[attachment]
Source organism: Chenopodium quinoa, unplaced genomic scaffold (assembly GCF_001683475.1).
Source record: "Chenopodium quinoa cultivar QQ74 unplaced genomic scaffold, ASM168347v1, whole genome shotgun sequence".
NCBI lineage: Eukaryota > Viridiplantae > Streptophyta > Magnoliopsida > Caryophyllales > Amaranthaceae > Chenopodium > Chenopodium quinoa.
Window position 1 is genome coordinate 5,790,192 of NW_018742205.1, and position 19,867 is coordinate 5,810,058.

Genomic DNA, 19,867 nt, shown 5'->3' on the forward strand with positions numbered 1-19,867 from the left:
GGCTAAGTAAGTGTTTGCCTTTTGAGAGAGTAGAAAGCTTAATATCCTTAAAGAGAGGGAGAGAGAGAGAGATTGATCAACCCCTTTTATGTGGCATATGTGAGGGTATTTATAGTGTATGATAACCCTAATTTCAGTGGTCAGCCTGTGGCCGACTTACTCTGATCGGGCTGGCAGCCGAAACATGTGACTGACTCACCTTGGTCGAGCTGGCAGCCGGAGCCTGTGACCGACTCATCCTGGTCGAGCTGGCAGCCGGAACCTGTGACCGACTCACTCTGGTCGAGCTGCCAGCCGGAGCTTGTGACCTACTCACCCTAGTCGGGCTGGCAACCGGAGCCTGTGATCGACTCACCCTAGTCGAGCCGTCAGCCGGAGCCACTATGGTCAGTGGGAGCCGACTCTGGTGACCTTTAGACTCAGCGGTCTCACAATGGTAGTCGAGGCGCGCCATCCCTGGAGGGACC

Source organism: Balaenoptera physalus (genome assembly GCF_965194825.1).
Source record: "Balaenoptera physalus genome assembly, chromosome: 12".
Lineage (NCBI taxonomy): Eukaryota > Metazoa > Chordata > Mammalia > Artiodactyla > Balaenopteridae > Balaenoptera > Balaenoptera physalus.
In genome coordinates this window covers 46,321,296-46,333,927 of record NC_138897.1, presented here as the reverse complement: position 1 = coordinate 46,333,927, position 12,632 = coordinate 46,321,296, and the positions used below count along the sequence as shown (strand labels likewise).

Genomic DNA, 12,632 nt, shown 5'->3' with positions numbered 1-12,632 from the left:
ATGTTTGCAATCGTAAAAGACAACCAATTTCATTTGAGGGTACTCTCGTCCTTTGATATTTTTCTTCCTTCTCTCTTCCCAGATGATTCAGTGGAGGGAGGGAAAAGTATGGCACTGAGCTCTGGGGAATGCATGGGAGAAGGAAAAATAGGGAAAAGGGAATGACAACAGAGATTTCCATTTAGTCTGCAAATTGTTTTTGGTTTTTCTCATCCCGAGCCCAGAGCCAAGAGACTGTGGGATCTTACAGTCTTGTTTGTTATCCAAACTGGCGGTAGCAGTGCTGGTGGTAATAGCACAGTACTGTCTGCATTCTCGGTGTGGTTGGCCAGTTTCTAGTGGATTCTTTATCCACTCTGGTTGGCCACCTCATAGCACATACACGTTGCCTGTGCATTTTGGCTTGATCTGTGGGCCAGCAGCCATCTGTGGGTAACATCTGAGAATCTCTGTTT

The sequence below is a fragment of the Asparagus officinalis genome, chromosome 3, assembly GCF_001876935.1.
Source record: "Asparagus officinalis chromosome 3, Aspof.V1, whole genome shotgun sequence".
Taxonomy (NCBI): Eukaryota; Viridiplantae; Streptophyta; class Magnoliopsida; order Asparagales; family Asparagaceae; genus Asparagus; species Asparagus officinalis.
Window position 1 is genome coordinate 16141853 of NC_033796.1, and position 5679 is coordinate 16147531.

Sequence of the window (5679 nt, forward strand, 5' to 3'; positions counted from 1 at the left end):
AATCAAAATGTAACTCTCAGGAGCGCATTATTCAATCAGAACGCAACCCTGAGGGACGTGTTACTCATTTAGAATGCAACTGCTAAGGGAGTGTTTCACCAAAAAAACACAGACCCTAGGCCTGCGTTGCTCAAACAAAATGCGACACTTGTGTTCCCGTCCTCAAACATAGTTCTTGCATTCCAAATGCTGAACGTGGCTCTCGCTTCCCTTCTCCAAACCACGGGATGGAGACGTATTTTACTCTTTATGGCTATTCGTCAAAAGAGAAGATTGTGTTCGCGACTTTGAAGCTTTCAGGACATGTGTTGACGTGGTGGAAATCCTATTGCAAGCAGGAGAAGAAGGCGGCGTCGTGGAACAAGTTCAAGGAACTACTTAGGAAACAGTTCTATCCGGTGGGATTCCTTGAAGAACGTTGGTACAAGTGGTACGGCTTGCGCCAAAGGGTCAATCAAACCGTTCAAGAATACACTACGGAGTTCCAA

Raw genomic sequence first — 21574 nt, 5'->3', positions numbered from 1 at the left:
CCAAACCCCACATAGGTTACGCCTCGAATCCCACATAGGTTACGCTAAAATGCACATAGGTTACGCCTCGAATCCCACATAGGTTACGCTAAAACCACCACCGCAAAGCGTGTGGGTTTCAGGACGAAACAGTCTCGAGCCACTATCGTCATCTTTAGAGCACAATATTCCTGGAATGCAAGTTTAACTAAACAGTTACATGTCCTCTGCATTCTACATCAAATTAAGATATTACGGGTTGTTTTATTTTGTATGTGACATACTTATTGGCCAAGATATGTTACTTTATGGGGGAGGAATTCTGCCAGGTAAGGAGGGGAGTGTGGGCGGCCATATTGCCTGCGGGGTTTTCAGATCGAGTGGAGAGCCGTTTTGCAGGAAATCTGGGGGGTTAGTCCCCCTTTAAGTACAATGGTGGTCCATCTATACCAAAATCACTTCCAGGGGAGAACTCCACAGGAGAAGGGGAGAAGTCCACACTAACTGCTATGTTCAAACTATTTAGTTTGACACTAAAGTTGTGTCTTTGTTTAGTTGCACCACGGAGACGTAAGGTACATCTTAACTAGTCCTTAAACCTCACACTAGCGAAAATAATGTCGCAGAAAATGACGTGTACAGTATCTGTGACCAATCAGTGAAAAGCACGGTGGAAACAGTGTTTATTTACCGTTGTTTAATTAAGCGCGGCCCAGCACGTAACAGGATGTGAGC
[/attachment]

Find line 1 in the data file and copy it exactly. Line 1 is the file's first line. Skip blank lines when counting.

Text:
Source organism: Chenopodium quinoa, unplaced genomic scaffold (assembly GCF_001683475.1).